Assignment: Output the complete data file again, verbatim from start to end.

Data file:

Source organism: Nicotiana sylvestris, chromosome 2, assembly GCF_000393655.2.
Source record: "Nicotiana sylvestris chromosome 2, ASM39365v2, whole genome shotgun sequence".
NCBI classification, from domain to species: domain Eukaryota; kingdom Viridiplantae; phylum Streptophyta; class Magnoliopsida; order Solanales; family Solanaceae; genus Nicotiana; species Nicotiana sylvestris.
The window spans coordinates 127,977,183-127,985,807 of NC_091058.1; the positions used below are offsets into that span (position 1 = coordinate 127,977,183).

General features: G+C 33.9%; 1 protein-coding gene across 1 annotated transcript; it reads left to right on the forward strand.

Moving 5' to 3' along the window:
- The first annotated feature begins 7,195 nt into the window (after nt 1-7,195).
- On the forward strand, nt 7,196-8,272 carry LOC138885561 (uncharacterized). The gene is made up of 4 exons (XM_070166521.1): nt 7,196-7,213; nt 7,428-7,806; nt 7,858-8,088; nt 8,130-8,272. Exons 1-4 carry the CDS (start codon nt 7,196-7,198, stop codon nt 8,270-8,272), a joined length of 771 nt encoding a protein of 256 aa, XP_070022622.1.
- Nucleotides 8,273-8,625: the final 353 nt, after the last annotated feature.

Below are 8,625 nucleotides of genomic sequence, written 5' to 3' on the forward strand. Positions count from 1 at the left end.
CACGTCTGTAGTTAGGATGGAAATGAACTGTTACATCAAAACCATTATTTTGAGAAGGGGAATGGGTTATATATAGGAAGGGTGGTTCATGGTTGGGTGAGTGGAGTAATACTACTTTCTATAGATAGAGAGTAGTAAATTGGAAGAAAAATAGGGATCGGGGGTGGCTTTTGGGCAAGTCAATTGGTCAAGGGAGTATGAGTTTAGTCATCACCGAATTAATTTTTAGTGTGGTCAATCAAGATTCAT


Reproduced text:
Source organism: Nicotiana sylvestris, chromosome 2, assembly GCF_000393655.2.
Source record: "Nicotiana sylvestris chromosome 2, ASM39365v2, whole genome shotgun sequence".
NCBI classification, from domain to species: domain Eukaryota; kingdom Viridiplantae; phylum Streptophyta; class Magnoliopsida; order Solanales; family Solanaceae; genus Nicotiana; species Nicotiana sylvestris.
The window spans coordinates 127,977,183-127,985,807 of NC_091058.1; the positions used below are offsets into that span (position 1 = coordinate 127,977,183).

General features: G+C 33.9%; 1 protein-coding gene across 1 annotated transcript; it reads left to right on the forward strand.

Moving 5' to 3' along the window:
- The first annotated feature begins 7,195 nt into the window (after nt 1-7,195).
- On the forward strand, nt 7,196-8,272 carry LOC138885561 (uncharacterized). The gene is made up of 4 exons (XM_070166521.1): nt 7,196-7,213; nt 7,428-7,806; nt 7,858-8,088; nt 8,130-8,272. Exons 1-4 carry the CDS (start codon nt 7,196-7,198, stop codon nt 8,270-8,272), a joined length of 771 nt encoding a protein of 256 aa, XP_070022622.1.
- Nucleotides 8,273-8,625: the final 353 nt, after the last annotated feature.

Below are 8,625 nucleotides of genomic sequence, written 5' to 3' on the forward strand. Positions count from 1 at the left end.
CACGTCTGTAGTTAGGATGGAAATGAACTGTTACATCAAAACCATTATTTTGAGAAGGGGAATGGGTTATATATAGGAAGGGTGGTTCATGGTTGGGTGAGTGGAGTAATACTACTTTCTATAGATAGAGAGTAGTAAATTGGAAGAAAAATAGGGATCGGGGGTGGCTTTTGGGCAAGTCAATTGGTCAAGGGAGTATGAGTTTAGTCATCACCGAATTAATTTTTAGTGTGGTCAATCAAGATTCAT